Born in France in 1968, Julien Chatelin has been a documentary photographer since 1992. He’s made a career working for major French and international magazines, ranging from Paris Match, Marie Claire, Geo, National Geographic France, Der Spiegel, Time, among others. He is also a former member of Rapho and co-founder of De l’air magazine.
In 2008 Julien Chatelin published ‘Israel Borderline’, a 160 page monograph, depicting the complexity of Israeli society. In 2011, in a “constant quest to explore new visual dialectics and narratives”, Julien produced ‘Egyptorama’: A journey through Egypt's semi-desert lands shot in large format which received the 2013 Camera Clara award. ‘Egyptorama’ is the first opus of a larger body of work in progress which deals with the issues of urbanization and the cyclical transformations of our environments.
Julien was shortlisted in the Professional Architecture category of the 2017 Sony World Photography Awards, with his series ‘China West’
Hi Julien, thanks for chatting with us. Tell us a little about yourself and how you got into photography
I started photography at quite an early age. At fourteen, whenever I had free time I would hit the streets, and take photographs. Soon after I had my first black and white lab setup in my bathroom, and I would spend my nights making prints. After finishing college, where I specialized in photography and political science, I became a documentary photographer, working on various issues, from world news to social oriented features. At the same time I always developed long term personal projects, to have a space where I could challenge my vision, and express myself without concessions.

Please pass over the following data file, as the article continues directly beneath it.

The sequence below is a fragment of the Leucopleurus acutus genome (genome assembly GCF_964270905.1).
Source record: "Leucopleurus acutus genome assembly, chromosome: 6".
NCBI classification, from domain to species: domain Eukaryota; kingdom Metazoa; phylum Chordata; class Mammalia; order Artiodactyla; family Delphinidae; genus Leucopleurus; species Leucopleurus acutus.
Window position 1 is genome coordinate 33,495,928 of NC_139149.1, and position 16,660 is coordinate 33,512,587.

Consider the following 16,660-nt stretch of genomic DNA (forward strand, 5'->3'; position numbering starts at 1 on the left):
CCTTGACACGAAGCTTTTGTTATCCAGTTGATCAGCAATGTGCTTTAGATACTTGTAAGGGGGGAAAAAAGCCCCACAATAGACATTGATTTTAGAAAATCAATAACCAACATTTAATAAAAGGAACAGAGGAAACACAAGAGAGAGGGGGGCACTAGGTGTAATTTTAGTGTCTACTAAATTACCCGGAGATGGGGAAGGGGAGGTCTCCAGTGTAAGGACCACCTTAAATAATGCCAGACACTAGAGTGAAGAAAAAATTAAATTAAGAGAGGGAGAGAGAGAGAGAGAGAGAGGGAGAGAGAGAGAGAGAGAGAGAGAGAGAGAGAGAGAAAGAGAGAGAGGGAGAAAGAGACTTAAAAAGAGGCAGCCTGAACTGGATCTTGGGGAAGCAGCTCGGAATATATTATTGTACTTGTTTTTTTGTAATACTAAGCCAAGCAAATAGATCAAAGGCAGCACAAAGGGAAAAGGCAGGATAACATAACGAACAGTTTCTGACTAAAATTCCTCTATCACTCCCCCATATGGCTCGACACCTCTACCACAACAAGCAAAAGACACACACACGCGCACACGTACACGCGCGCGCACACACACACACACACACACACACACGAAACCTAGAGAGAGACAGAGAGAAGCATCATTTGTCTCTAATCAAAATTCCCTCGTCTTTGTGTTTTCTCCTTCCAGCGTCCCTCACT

Tell us more about your successful series, ‘China West’
Since 2011, I have been working on series that look at how economic changes impact our environments. I've investigated very diverse territories from Egypt, Detroit or Siberia. I'm particularly interested in semi-deserted landscapes from which emanates an odd, sometimes surreal, tension between nature and man.
I wanted to work in China, because of the fast speed urbanization that has completely reshaped the topography of the country in the past decades. Western China is now probably the fastest growing economic zone in the world. I eventually did three trips there, covering a vast territory ranging from Sichuan province in the south to Inner Mongolia in the north. My itinerary was nearly random, and I changed course constantly, depending of what I found. It was a bit like street photography, except it was with a car, and a large format camera.
Your work has covered many subjects and narratives, from Israeli society to Egyptian desert lands. How do you approach each new project?
My work has certainly evolved a lot throughout my career, although I find myself often looking for the same things in a photograph. This might be hard to define, but it has to do with pushing reality into a frame, while conveying different levels of meaning. I'm interested in various photographic approaches, ranging from documentary to landscape, streets, architectures, and portraits. I guess the thread is the direct confrontation with reality. I like the idea when looking at a photograph that what I’m witnessing what actually took place, even if I’m aware of the subjectivity of the medium.
I approach every project differently as I always try to find the right form for the story or idea I’m trying to convey. Sometimes it requires changing formats or going from color to black in white, using specific lighting, or changing my distance etc.
Do you have a photographic philosophy?
Not really, to me photography is just a tool to look at things. It allows me to confront the world, and express myself, but it’s a very limited art form, even more so than the visual spectrum. Yet this limitation, is what’s makes it interesting.
What’s next for you?
Not sure yet. I’m working on new ideas, and new directions on which to take my work. But my priority at the moment is finding venues for my project on territories.